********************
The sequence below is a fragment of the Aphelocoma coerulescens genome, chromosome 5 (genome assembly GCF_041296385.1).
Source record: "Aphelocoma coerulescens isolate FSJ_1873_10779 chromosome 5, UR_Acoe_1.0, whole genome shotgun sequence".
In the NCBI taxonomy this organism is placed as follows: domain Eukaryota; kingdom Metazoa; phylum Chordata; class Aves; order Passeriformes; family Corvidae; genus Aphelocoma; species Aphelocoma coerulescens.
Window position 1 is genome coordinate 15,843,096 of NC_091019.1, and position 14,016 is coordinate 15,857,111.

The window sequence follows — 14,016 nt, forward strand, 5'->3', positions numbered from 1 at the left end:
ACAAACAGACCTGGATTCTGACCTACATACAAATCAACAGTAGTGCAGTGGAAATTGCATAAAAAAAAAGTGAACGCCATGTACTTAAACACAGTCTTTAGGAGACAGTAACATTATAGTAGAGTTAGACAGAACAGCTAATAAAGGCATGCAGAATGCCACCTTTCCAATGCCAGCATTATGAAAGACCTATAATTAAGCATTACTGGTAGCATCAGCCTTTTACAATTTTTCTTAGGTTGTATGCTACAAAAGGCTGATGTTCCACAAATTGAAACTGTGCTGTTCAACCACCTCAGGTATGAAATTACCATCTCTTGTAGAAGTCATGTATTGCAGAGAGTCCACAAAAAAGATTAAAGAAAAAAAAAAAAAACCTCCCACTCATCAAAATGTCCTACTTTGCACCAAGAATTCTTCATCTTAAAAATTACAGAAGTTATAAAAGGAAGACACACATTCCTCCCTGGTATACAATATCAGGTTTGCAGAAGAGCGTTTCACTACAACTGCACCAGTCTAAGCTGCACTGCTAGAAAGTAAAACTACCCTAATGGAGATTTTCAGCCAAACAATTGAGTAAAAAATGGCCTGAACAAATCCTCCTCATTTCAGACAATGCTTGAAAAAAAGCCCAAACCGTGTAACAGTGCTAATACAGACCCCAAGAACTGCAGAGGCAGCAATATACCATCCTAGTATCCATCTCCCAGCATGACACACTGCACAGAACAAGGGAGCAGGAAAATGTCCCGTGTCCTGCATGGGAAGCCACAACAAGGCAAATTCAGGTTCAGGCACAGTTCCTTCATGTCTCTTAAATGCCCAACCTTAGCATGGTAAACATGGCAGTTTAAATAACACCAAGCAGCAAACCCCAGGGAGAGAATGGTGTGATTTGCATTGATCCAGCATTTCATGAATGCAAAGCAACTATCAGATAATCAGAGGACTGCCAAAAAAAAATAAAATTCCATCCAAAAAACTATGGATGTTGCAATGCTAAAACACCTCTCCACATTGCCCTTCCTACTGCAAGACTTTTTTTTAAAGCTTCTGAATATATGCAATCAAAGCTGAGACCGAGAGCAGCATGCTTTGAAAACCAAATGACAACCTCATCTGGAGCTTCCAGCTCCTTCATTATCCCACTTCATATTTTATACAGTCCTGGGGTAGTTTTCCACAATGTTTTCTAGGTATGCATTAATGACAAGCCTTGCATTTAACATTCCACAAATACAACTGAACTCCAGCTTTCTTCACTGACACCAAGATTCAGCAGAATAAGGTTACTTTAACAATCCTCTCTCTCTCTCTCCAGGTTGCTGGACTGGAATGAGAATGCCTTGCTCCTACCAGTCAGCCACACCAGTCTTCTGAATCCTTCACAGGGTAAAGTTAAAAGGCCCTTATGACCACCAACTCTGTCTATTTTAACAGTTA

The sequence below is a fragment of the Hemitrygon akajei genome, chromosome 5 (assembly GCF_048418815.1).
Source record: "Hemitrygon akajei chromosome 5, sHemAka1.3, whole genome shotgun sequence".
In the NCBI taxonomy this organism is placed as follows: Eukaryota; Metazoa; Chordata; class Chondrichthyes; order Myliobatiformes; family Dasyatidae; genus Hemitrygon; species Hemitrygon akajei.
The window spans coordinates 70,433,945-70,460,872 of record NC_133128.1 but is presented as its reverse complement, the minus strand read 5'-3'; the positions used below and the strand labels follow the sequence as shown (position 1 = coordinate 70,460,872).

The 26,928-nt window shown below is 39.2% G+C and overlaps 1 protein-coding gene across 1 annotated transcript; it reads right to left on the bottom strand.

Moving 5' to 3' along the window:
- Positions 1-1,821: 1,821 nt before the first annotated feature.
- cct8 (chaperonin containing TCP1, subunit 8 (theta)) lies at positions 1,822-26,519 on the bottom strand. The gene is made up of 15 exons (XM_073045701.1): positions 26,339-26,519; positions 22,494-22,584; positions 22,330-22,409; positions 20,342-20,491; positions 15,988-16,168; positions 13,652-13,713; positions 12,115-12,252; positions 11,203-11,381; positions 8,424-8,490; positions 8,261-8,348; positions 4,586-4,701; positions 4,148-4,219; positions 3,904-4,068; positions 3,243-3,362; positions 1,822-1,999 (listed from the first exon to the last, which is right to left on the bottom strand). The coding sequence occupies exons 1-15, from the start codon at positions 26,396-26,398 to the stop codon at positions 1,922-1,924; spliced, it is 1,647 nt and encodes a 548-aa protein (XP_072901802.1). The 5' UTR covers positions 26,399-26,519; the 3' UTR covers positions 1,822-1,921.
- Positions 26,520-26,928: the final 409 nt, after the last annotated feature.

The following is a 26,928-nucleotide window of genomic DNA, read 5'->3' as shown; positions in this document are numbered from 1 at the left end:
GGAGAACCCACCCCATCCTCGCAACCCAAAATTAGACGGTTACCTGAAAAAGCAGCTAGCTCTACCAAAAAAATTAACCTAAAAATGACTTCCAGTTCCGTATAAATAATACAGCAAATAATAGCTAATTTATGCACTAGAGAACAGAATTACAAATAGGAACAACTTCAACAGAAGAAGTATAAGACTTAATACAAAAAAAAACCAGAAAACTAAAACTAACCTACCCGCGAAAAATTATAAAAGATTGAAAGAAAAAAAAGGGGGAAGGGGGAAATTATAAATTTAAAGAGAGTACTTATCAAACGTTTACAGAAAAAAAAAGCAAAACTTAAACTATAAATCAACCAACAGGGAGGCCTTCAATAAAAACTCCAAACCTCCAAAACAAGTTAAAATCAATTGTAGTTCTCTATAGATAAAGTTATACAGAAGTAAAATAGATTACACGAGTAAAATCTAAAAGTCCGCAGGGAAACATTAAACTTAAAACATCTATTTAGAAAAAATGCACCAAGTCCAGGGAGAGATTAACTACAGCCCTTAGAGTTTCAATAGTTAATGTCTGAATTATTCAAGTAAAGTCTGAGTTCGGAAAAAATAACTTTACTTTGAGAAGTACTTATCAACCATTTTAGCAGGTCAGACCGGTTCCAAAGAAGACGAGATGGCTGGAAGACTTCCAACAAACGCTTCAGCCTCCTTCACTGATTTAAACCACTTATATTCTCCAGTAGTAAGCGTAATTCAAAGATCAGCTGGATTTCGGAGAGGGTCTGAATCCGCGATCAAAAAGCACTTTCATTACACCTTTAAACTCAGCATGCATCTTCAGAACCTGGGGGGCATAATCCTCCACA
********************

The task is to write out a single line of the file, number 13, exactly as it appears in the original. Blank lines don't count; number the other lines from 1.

- Positions 1-1,821: 1,821 nt before the first annotated feature.